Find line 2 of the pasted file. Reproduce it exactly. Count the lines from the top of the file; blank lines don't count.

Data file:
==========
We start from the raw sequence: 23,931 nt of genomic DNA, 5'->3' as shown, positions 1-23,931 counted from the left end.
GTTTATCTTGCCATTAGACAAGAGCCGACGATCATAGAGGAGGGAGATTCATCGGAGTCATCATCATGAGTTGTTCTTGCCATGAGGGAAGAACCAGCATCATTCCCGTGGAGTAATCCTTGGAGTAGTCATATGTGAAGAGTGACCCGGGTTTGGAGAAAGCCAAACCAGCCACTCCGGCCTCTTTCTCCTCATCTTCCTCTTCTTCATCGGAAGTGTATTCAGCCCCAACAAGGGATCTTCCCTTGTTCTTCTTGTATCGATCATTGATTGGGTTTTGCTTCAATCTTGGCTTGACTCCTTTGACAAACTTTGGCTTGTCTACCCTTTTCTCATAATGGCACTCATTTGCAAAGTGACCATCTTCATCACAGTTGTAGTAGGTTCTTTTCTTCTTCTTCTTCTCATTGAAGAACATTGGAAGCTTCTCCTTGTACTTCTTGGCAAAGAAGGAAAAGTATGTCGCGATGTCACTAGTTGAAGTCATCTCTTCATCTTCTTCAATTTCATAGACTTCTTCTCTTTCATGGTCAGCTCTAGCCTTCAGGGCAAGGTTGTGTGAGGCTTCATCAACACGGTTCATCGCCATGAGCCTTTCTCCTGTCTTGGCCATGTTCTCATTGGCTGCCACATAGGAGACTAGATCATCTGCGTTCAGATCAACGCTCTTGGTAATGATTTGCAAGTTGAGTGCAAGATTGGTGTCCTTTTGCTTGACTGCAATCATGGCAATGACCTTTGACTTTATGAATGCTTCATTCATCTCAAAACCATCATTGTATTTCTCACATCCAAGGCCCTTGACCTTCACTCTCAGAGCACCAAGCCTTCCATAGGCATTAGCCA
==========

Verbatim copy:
GTTTATCTTGCCATTAGACAAGAGCCGACGATCATAGAGGAGGGAGATTCATCGGAGTCATCATCATGAGTTGTTCTTGCCATGAGGGAAGAACCAGCATCATTCCCGTGGAGTAATCCTTGGAGTAGTCATATGTGAAGAGTGACCCGGGTTTGGAGAAAGCCAAACCAGCCACTCCGGCCTCTTTCTCCTCATCTTCCTCTTCTTCATCGGAAGTGTATTCAGCCCCAACAAGGGATCTTCCCTTGTTCTTCTTGTATCGATCATTGATTGGGTTTTGCTTCAATCTTGGCTTGACTCCTTTGACAAACTTTGGCTTGTCTACCCTTTTCTCATAATGGCACTCATTTGCAAAGTGACCATCTTCATCACAGTTGTAGTAGGTTCTTTTCTTCTTCTTCTTCTCATTGAAGAACATTGGAAGCTTCTCCTTGTACTTCTTGGCAAAGAAGGAAAAGTATGTCGCGATGTCACTAGTTGAAGTCATCTCTTCATCTTCTTCAATTTCATAGACTTCTTCTCTTTCATGGTCAGCTCTAGCCTTCAGGGCAAGGTTGTGTGAGGCTTCATCAACACGGTTCATCGCCATGAGCCTTTCTCCTGTCTTGGCCATGTTCTCATTGGCTGCCACATAGGAGACTAGATCATCTGCGTTCAGATCAACGCTCTTGGTAATGATTTGCAAGTTGAGTGCAAGATTGGTGTCCTTTTGCTTGACTGCAATCATGGCAATGACCTTTGACTTTATGAATGCTTCATTCATCTCAAAACCATCATTGTATTTCTCACATCCAAGGCCCTTGACCTTCACTCTCAGAGCACCAAGCCTTCCATAGGCATTAGCCA